شعاع شکمی بادامه مغز: مربوطه به تکانش و خشونت
|کد مقاله||سال انتشار||مقاله انگلیسی||ترجمه فارسی||تعداد کلمات|
|29830||2013||7 صفحه PDF||سفارش دهید||محاسبه نشده|
Publisher : Elsevier - Science Direct (الزویر - ساینس دایرکت)
Journal : Psychiatry Research: Neuroimaging, Volume 211, Issue 1, 30 January 2013, Pages 24–30
Investigations into the specific association of amygdala volume, a critical aspect of the fronto-limbic emotional circuitry, and aggression have produced results broadly consistent with the ‘larger is more powerful’ doctrine. However, recent reports suggest that the ventral and dorsal aspects of the amygdala play functionally specific roles, respectively, in the activation and control of behavior. Therefore, parceling amygdala volume into dorsal and ventral components might prove productive in testing hypotheses regarding volumetric association to aggression, and impulsivity, a related aspect of self-control. We sought to test this hypothesis in a group of 41 psychiatric patients who received standard magnetic resonance imaging and a psychometric protocol including aggression and impulsivity measures. Whole amygdala volumes were not associated with aggression or impulsivity, but significant correlations were found when dorsal/ventral amygdalae were analyzed separately. Specifically, left and right ventral amygdala volume was positively associated with motor impulsivity, and left dorsal amygdala was negatively associated with aggression. Results are discussed in terms of an activation and control model of brain-behavior relations. Potential relevance to the continuum of amygdala hyper- to hypo-activation and aggression is discussed.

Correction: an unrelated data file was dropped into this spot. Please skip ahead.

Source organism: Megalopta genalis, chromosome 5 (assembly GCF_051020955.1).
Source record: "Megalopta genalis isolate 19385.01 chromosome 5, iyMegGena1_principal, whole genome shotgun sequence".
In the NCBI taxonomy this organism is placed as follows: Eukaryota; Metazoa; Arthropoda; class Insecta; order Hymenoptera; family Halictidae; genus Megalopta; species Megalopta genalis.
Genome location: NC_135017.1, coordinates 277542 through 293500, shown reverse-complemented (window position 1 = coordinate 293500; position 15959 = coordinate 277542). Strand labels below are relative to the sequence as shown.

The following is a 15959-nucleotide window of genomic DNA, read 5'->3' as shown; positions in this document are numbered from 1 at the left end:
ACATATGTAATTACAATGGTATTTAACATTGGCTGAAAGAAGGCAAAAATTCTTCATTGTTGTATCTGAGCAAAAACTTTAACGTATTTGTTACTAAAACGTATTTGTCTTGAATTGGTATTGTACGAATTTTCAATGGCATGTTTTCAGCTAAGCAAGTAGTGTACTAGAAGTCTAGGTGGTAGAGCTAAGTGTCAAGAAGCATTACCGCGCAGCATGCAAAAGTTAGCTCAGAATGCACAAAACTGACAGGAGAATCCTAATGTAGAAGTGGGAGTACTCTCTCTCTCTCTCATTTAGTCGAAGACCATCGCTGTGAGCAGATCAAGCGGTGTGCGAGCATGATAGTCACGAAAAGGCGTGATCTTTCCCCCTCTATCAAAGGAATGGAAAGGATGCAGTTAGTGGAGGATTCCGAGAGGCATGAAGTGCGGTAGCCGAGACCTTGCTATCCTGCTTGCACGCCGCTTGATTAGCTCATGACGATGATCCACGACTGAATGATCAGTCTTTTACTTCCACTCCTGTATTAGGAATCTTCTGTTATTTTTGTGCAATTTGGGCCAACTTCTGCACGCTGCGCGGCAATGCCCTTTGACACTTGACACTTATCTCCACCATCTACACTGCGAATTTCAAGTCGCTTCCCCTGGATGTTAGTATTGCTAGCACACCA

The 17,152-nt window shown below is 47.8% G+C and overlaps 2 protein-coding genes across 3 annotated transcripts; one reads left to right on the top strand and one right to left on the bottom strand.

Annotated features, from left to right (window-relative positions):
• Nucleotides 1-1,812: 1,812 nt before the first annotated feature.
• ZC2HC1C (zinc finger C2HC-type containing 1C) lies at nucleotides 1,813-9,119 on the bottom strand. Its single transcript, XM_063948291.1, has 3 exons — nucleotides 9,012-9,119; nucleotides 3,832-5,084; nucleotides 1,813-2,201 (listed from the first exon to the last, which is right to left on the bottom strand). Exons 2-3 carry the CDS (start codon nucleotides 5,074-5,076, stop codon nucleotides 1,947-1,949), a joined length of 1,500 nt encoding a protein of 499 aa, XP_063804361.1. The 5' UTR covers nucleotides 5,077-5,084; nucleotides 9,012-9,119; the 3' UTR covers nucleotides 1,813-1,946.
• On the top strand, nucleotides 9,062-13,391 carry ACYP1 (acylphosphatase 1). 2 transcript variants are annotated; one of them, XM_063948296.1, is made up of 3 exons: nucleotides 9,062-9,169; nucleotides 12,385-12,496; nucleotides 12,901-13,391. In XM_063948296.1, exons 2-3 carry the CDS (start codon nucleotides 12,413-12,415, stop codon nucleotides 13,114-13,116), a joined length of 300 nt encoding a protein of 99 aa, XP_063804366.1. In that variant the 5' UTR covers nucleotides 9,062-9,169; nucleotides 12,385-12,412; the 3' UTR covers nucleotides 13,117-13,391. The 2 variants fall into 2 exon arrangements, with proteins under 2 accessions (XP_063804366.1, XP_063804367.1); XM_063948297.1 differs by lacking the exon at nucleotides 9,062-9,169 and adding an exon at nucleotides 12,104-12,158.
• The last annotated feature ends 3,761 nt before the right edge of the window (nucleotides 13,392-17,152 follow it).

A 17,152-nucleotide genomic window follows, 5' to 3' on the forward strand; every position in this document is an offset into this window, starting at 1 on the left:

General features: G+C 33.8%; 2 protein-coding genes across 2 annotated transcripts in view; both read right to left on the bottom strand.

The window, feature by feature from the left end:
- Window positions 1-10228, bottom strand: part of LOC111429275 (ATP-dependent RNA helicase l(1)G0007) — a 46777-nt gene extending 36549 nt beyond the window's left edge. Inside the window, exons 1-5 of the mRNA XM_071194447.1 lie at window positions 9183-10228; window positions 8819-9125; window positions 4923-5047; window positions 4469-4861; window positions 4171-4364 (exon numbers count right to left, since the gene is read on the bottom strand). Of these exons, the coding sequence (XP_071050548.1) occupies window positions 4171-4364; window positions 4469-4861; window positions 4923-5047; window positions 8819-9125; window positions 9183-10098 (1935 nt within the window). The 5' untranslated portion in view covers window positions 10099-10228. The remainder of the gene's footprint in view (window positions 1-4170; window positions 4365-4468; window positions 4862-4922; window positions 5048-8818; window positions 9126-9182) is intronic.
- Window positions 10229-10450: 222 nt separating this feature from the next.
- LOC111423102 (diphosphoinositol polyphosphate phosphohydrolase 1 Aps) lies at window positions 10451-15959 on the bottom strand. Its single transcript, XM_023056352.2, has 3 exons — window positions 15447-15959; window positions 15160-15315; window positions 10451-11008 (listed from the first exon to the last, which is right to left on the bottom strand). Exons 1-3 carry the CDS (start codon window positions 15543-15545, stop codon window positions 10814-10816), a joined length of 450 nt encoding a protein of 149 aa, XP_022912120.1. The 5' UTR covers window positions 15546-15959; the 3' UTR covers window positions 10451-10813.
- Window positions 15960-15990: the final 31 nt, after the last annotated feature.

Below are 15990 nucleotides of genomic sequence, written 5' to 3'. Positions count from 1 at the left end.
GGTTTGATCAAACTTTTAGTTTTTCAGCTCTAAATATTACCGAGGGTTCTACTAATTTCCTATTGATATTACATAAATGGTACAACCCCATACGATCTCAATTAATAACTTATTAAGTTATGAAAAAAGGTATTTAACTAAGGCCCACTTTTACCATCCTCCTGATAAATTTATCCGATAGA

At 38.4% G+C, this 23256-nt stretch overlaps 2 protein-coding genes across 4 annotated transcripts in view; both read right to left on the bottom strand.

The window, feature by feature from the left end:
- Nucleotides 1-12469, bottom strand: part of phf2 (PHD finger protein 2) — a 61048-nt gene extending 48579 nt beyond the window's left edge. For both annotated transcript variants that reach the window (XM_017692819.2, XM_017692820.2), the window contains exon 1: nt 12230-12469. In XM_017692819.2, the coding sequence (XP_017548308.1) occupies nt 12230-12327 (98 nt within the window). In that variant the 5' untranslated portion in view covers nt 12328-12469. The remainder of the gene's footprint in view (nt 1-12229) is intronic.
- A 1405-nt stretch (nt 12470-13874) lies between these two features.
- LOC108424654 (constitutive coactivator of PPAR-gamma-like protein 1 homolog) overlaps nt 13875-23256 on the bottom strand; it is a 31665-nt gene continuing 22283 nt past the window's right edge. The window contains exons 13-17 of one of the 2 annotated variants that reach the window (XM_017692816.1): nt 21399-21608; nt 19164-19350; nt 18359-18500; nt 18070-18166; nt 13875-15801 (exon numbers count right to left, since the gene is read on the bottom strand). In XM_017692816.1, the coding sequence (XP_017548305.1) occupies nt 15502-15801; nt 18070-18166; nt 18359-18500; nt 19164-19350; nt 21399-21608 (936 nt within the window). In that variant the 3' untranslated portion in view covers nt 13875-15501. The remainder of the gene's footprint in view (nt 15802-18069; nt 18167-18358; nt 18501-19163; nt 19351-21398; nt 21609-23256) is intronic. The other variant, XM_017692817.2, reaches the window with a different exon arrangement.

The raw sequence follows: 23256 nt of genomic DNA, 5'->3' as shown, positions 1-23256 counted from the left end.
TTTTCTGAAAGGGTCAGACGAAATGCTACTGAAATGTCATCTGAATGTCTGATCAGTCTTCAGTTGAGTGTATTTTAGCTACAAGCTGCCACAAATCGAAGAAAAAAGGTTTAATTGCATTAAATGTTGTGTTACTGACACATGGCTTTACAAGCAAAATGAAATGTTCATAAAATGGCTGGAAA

Dysfunction of the limbic system, including the amygdala and hippocampus, has been implicated in aggression (Bear, 1991) and in the functional and clinical neuroanatomy of morality (Fumagalli and Priori, 2012). The amygdala and inter-connected cortical areas play an important role in perceiving and responding to threatening stimuli and in regulating aggressive behavior in humans (Goldstein et al., 1996 and LeDoux, 2000) and other species (Kluver and Bucy, 1939, Adamec, 1991, Gregg and Siegel, 2001 and Saddoris et al., 2005). The structure–function relationship of the amygdala and related structures to the aggressive behavior of antisocial individuals has been extensively reviewed (Raine and Yang, 2006). Among healthy controls the strength of the coupled activity of the amygdala with the orbital frontal cortex or the dorsomedial cortex is related to the degree of attenuation of negative affect generated during emotional re-appraisal (Banks et al., 2007). Siever (2008) reviewed evidence suggesting that aggression is, in part, a result of amygdala activation in the absence of top-down controls, a phenomenon sometimes referred to as dual-brain pathology (Tebartz van Elst et al., 2001).
نتیجه گیری انگلیسی
Aggression and impulsivity were modestly associated with one another (r=0.3, P=0.05), as were aggression and years of education (r=−0.37, P<0.05). Age was not associated with total amygdala volume, aggression, or impulsivity. Handedness was significantly associated with left amygdala volume (t=2.19, P<0.05), but not right volume (t=0.26, P>0.05). Handedness was partialled out of the total, dorsal, and ventral, left amygdala correlations. TICV was partialled out of all ROI volumes to trait correlations.